Though the festival of lights is synonymous with sweets, fear of spurious ingredients being used in their preparation to meet the festive demand is keeping consumers at bay, as highlighted in a just-concluded analysis by apex industry body ASSOCHAM.
“If trends are anything to go by, there is a considerable rise of about 30 per cent in demand for assorted cookies, low-cal premium biscuits and bakery products this Diwali as consumers shift away from sweets amid fears of adulteration,” noted a sector specific analysis aimed at asserting prevailing market trends this Diwali conducted by ASSOCHAM.
“Growing suspicion about adulteration together with rise in preference for healthy and low-fat products has hit the demand for traditional sweets which has fallen by over 50 per cent especially those made from milk,” said Mr D.S. Rawat, secretary general of Assocham while releasing the chamber’s analysis.
“The Rs 25,000 crore worth biscuit industry in India is making merry this festive season and its business is likely to grow by leaps and bounds this Diwali owing to multiple factors like attractive packaging in different shapes, sizes and flavours, quality control, longer shelf life and others,” said Mr Rawat.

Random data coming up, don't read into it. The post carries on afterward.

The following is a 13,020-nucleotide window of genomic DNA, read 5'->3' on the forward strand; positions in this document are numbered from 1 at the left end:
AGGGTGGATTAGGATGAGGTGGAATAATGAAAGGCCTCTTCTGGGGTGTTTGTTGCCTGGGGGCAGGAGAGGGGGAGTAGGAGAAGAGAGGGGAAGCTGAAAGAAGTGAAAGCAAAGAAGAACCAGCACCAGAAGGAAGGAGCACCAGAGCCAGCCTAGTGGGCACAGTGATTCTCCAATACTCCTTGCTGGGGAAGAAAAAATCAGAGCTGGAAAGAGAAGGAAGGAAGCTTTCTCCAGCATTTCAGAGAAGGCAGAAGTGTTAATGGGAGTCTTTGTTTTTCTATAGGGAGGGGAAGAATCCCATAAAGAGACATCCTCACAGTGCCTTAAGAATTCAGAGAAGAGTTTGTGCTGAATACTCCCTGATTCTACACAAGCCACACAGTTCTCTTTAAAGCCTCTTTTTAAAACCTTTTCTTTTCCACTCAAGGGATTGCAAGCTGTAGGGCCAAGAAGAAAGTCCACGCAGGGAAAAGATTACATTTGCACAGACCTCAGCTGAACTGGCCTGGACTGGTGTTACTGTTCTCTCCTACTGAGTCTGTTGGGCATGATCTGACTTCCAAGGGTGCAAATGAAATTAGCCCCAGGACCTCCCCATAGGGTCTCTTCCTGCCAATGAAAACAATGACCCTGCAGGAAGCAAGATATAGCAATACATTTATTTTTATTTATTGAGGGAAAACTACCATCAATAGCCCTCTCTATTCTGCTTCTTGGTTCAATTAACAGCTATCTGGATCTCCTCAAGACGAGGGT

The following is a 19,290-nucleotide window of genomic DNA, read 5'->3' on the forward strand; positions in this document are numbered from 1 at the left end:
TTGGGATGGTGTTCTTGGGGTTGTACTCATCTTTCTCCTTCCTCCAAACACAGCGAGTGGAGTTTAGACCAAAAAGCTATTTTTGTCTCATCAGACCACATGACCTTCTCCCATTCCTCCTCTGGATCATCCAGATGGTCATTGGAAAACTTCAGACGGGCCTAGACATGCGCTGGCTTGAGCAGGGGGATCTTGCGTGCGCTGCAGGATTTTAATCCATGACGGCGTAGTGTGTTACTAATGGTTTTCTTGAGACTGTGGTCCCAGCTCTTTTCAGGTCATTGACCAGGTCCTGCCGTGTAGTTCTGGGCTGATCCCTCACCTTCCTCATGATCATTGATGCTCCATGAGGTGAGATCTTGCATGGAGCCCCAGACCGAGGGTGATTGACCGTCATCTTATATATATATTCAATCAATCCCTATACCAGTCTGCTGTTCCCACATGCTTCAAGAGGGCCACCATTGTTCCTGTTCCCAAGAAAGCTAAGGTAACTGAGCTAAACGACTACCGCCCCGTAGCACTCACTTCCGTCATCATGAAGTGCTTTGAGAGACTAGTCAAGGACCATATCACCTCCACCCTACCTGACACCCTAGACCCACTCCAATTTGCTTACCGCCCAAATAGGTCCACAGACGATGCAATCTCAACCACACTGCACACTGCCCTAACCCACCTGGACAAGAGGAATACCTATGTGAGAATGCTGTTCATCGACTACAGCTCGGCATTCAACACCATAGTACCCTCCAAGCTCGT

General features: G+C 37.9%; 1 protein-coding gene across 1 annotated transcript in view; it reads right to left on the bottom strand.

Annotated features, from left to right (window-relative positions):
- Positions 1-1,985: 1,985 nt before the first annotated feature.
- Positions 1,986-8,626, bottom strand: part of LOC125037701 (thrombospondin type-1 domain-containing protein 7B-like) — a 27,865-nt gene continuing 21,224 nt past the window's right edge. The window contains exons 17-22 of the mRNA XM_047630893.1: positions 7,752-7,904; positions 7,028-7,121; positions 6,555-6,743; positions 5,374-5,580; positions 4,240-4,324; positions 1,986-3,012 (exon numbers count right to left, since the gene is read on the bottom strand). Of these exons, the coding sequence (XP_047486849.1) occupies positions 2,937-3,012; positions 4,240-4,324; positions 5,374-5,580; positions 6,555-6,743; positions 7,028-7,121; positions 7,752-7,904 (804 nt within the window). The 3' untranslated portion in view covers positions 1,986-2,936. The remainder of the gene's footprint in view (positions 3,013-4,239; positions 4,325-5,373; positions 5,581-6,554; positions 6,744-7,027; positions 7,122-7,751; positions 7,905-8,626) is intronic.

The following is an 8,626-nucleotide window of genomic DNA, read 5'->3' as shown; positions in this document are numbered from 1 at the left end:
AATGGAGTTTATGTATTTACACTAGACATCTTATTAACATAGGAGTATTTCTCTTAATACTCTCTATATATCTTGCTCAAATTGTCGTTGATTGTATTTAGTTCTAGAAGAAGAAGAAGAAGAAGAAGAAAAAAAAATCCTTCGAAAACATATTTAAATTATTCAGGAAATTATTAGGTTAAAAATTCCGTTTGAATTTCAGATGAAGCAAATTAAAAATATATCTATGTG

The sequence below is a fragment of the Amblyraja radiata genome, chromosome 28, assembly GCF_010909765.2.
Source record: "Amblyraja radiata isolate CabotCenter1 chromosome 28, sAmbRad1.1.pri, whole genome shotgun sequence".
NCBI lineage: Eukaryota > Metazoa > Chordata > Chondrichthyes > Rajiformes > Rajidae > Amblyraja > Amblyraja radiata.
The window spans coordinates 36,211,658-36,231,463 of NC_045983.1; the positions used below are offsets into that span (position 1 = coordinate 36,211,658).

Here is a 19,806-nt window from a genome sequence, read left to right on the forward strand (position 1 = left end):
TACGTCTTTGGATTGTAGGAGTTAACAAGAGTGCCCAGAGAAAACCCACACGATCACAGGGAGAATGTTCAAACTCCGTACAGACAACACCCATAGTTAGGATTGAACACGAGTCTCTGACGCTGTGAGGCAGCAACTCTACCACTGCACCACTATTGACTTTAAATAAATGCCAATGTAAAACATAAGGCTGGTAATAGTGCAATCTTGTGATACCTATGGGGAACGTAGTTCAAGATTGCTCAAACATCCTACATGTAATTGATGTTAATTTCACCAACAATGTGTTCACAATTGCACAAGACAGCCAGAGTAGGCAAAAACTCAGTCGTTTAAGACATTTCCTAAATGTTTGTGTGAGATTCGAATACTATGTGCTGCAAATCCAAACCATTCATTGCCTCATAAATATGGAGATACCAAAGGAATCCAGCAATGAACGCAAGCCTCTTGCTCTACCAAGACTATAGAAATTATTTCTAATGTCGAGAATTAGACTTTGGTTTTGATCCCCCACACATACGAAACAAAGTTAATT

India’s traditional sweets market, which is worth over Rs 50,000 crore, remains largely unorganised and constantly faces threats from rising prices of key raw materials, including milk, butter, sugar and dry fruits, therefore, many resort to the use of inferior or adulterated ingredients and in some cases, they may even use chemicals to keep the costs down.
Biscuit hampers have even surpassed demand for chocolates and fruit juice packs owing to their growing acceptance amid varied Indian palates and their affordability, highlighted the analysis done by the ASSOCHAM Social Development Foundation.
Assocham Social Development Foundation had interacted with about 100 leading sweet shops countrywide to enquire about demand for traditional sweets during the festive season in past two weeks.
Majority of sweet shop owners/representatives reported a drastic dip in demand for sweets to the extent of about 25-50 per cent. Most sweet shop owners said they have started using more of dry fruits and less of mawa and other dairy products, which has increased their costs by about 15-20 per cent.
Many of the traditional sweet shop owners said that considering the growing demand for biscuits/cookies, they have started selling the same under their own brands and are selling other popular biscuit brands to lure customers. Some of them said there is more demand for branded biscuits compared to chocolates this year.